Global Human Rights Defence

Human Trafficking in the Middle East
In 2018 exactly 1887 cases1 of human trafficking were reported in the Middle East2. The actual number could be much higher. According to the United Nations Office on Drugs and Crime, most of the detected victims are adults, while children represent between 5 and 8% of victims. Human trafficking is mainly committed for the purpose of sexual exploitation, forced labour and exploitative begging in North Africa and the Middle East. Each of these forms of trafficking represented 30% of the detected victims in 2018. Most of the victims are trafficked for the purpose of sexual exploitation and two-thirds of the victims for forced labour are female.3 The origins of the victims diverge in areas of the Middle East. In the Gulf Cooperation Council countries4, a large third of detected victims come from the region, another third from South and East Asia and the Pacific while 18% originate from East Africa. Meanwhile, in other Middle Eastern countries5, 41% of victims come from East Africa, 23% are from Eastern Europe and Central Asia and an equal proportion from the region itself.6
International instruments Several international documents exist defining the various forms of human trafficking and providing mechanisms for combating the issue. The Protocol to Prevent, Suppress and Punish Trafficking in Persons, especially Women and Children, is viewed as the most important one and includes clauses regarding the criminalization of the practice. It is one of the Palermo protocols, which were adopted by the United Nations in 2000 to supplement the Convention against Transnational Organized Crime. The different forms of human trafficking are defined in the 1930 Forced Labour Convention, which is one of the eight fundamental conventions of the International Labour Organization; the 1926 Slavery Convention; and the 1949 UN Convention for the Suppression of the Trafficking in Persons and the Exploitation of the Prostitution. One of the main human rights instruments, the International Convention on Civil and Political Rights, also acknowledges and prohibits the various forms of human trafficking.7

Despite the existence of these documents, their implementation is yet to be perfect. For example, the Palermo Protocol provides an extensive view on fighting human trafficking, however, ratifying states do not extend the implementation procedures to fully combat the problem. There is a tendency for the ratifying states to draw focus on very specific issues without seeing it as a wider problem or addressing means of prevention. To effectively solve the problem, countries need to ratify all the meaningful documents together and follow the proposed guidelines leading to solutions. The United Nations also propose an alternative view of human trafficking as a human rights problem instead of merely a criminal act. This appears to be the suggested approach that would allow focusing on ‘preventing, protecting and prosecuting’ effectively.8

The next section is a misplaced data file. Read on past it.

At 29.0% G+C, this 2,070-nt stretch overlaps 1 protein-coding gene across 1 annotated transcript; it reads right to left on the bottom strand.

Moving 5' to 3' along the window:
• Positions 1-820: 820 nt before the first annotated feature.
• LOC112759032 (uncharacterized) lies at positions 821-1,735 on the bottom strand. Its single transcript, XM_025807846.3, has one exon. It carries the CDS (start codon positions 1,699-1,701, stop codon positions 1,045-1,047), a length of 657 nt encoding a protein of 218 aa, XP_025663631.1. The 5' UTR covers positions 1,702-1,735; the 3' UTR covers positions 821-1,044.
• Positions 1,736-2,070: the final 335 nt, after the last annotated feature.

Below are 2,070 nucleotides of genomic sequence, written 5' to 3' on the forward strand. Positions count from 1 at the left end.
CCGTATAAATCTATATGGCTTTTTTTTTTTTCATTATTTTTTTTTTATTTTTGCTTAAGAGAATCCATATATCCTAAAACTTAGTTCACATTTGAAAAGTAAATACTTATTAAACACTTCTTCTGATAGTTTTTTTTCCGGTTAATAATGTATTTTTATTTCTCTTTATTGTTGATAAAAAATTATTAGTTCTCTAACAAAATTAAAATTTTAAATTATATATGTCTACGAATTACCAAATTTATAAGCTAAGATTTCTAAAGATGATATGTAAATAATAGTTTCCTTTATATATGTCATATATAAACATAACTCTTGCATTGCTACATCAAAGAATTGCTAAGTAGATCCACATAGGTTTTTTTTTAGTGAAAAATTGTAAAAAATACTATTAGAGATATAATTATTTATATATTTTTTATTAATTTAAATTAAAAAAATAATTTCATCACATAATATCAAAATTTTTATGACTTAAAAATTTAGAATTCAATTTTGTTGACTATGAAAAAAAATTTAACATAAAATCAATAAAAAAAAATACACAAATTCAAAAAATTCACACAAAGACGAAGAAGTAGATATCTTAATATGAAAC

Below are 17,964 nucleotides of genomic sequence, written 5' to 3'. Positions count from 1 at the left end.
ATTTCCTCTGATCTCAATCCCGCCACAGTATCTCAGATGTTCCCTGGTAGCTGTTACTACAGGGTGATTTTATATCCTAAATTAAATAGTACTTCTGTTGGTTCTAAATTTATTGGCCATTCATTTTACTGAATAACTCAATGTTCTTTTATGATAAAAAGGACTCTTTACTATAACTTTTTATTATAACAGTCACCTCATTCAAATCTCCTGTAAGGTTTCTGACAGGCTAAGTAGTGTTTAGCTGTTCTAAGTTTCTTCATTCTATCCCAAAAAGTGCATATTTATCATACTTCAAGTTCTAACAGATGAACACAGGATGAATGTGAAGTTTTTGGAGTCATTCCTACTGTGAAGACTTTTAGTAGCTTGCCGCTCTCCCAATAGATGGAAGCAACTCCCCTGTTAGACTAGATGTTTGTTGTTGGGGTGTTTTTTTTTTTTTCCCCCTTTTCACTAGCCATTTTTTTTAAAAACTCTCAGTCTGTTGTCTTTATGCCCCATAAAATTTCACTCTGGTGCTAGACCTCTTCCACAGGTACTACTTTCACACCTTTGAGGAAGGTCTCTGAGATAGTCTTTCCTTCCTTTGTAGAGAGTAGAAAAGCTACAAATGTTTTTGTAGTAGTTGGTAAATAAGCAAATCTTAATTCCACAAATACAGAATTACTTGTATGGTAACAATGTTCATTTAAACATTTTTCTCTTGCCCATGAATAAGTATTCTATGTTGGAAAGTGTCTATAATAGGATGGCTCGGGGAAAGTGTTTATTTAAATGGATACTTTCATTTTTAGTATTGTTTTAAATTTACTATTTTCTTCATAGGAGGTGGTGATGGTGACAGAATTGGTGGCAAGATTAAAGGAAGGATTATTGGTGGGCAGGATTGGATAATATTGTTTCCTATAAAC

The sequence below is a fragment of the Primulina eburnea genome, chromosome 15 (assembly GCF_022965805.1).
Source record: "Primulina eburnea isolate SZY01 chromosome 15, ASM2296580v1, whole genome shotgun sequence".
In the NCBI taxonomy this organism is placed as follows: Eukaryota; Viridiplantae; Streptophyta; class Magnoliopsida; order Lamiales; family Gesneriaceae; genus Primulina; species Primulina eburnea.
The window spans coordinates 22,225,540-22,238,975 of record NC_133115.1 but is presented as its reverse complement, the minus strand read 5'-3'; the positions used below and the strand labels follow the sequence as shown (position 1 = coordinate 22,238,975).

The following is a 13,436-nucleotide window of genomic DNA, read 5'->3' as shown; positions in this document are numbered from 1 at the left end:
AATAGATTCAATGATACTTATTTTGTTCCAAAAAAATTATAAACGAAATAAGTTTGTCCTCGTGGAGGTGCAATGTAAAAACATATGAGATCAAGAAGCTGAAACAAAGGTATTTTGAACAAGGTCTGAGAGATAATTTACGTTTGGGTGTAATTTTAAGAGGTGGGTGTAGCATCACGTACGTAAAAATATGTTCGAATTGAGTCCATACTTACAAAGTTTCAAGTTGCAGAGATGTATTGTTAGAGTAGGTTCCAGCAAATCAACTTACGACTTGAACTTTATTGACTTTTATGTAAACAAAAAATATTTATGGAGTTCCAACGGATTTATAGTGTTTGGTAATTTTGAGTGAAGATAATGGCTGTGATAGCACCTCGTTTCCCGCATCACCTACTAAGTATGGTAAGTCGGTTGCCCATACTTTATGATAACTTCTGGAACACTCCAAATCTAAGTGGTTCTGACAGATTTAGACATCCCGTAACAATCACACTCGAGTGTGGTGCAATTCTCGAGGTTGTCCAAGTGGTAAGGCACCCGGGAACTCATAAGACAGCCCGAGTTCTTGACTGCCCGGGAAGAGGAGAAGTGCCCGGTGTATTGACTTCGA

The two following sections of this article will focus on examining two cases of human trafficking in the Middle Eastern region.

The Kafala system A prominent mechanism of human trafficking used in the Middle East, specifically in the Arabian Gulf, is the Kafala system. Originally established during the early 20th century, it was meant to protect foreign workers immigrating to take job vacancies during the emergence of commercial trading and infrastructure building in the region. Nowadays, the legal framework is used to control migrant workers by extending rights of private employers to control a variety of job-related aspects of the employees. This often includes restricting movement outside of the host country and the possibility to change jobs, allowing for wages to be set below the minimum standard and the lack of contract standardization.9
Dubai construction workers having their lunch break in Dubai. Photograph: Piotr Zarobkiewicz (CC)
Due to the contrast of rights given to the employer compared to the migrant employees, the Kafala system is labelled to be a form of modern slavery. Given the fact that the system is mostly implemented as a matter of jurisdiction of the interior ministries of the host countries that do not regulate labour laws, workers are denied access to legal protection. In this way, they become an easy target for work-related exploitation. Additionally, the Middle Eastern countries fail to ratify international agreements that are necessary for migrant labour force protection. Even if a number of laws succeed to be created for that matter, enforcement often does not follow.10